Rickrolling remote control prank

This device is a prank or gag that [Eric Heisler] came up with. It will intercept IR remote control codes and play them back after a bit of a delay. The example he shows in the video (embedded after the break) catches the television power signal from a remote, then sends it again after about thirty seconds. This shuts off the TV and would be extremely annoying if you were unable to find the device. Fortunately (for the victim), [Eric] included a piezo buzzer that Rickrolls after sending each code. Just follow that tune to find the offending hardware.

He chose to use an ATtiny10 microcontroller. It looks like it’s realizing its full potential as the six-pin package use all available I/O to control the IR receiver module, an IR led, and the buzzer. It runs from a coin cell without regulation and the circuit was free-formed on a tiny surface mount breakout board which hosts the microprocessor.

Arduino Tachometer tutorial

This tutorial will guide you through the process of building a tachometer around an Arduino. Tachometers are used to measure rotation rate in Revolutions Per Minute (RPM). You don’t need much in the way of hardware, this version uses an Infrared beam to measure fan speed. As with last year’s PIC-based tutorial, [Chris] is using a character LCD to output the reading. Wiring and driving the LCD ends up being the hardest part.

An IR transmitter/receiver pair are positioned on either side of the fan. When the blade passes in between then, the receiver shuts off a transistor connected to one of the Arduino’s external interrupt pins. He shows how to use this interrupt to measure the amount of time between the passing of each fan blade. If you divide for the number of blades, and average the reading for greater accuracy, you can easily calculate RPM.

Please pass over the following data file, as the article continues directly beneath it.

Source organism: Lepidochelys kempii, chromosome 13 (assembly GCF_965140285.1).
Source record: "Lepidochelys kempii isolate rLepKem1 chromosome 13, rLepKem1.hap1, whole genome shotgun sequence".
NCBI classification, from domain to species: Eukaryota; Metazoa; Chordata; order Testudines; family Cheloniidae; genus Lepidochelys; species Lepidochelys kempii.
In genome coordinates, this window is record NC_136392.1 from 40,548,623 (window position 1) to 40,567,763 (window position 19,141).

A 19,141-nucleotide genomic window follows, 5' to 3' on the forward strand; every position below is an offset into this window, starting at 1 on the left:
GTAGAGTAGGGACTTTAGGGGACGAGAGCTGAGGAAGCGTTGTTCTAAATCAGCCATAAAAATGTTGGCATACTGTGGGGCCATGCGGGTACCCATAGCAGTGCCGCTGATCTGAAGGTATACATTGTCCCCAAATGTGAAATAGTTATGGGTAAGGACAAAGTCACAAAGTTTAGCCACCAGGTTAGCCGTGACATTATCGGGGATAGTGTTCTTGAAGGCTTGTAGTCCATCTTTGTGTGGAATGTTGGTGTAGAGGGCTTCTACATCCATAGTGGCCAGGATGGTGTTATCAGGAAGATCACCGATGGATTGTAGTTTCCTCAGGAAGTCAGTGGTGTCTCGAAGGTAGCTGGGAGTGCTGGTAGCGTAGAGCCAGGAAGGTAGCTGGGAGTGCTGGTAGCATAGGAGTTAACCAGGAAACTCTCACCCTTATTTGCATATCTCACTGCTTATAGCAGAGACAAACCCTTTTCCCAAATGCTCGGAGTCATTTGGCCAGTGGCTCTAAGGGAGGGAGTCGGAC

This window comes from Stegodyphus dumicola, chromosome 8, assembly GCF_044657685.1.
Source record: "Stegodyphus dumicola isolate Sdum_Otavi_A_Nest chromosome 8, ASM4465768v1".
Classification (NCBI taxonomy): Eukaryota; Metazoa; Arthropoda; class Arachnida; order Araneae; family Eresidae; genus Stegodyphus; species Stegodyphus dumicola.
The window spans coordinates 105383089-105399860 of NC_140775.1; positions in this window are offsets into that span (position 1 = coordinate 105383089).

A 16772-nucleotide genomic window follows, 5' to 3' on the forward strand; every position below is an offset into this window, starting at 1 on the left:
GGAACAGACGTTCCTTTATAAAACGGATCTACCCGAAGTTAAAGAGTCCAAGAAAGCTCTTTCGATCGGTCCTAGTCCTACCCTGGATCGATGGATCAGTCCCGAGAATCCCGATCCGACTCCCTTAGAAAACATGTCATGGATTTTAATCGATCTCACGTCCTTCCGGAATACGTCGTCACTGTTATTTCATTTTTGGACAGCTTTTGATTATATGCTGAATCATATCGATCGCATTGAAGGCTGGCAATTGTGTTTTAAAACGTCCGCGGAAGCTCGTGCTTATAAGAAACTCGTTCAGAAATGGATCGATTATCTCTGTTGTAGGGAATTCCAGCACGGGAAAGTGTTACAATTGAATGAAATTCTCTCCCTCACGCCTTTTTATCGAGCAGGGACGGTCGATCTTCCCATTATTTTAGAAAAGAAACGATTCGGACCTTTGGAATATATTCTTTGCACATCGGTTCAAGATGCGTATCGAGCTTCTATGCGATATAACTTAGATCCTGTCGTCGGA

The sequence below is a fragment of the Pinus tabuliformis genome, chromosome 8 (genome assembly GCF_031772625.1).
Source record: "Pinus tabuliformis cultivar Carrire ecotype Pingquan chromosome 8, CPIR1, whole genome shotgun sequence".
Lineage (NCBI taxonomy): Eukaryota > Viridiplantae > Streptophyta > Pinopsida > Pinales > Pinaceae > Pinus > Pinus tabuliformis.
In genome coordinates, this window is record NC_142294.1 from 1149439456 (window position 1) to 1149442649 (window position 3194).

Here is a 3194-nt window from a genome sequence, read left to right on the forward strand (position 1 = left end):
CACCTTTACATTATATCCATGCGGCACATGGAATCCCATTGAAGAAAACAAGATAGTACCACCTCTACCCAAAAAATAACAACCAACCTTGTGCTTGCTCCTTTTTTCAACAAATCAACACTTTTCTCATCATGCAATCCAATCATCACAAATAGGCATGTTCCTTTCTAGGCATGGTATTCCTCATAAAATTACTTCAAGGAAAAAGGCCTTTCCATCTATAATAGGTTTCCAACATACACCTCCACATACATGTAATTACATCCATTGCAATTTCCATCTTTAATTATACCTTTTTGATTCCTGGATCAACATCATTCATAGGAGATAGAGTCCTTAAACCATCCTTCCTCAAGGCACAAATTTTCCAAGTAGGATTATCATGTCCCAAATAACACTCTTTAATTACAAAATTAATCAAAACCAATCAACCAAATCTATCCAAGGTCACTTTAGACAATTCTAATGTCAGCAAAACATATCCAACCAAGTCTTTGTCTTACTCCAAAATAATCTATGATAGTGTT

Another alternative would have been to use a reflectance sensor which allows to for the transmitter and receiver to both be on the same side of the fan.

Reverse engineering a Syma 107 toy helicopter IR protocol

Half the fun of buying toys for your kids is getting your hands on them when they no longer play with them. [Kerry Wong] seems to be in this boat. He bought a Syma S107G helicopter for his son. The flying toy is IR controlled and he reverse engineered the protocol it uses. This isn’t the first time we’ve seen this type of thing with the toy. In fact, we already know the protocol has been sniffed and there is even a jammer project floating around out there. But we took a good look at this because of what you can learn from [Kerry's] process.

He starts by connecting an IR photo diode to his oscilloscope. This gave him the timing between commands and allowed him to verify that the signals are encoded in a 38 kHz carrier signal. He then switched over to an IR module designed to demodulate this frequency. From there he captures and graphs all of the possible control configuration, establishing a timing and command set for the device. He finishes it off by building a replacement controller based on an Arduino. You can see a video of that hardware after the break.

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Hacking laser tag and building custom guns

As [Brad] over at the LVL1 hackerspace watched his friend build a Laser tag/tazer mashup for Makerfaire Detroit 2012, he noticed these new laser tag guns were really cool. These Light Strike guns have an impressive array of electronics for a $30 toy, but there was still much to be desired. [Brad] decided to reverse engineer these guns and work on a drop-in replacement for the game’s electronics so people like his friend can hurt themselves more easily.

The Wowwee Light Strike guns operate with IR LEDs, so the obvious solution for decoding the laser tag protocol would be the Arduino IR remote library. [Brad] had a bit of trouble getting his Teensy to read the IR data correctly, but after connecting everything up to a logic analyzer he had the data format figured out.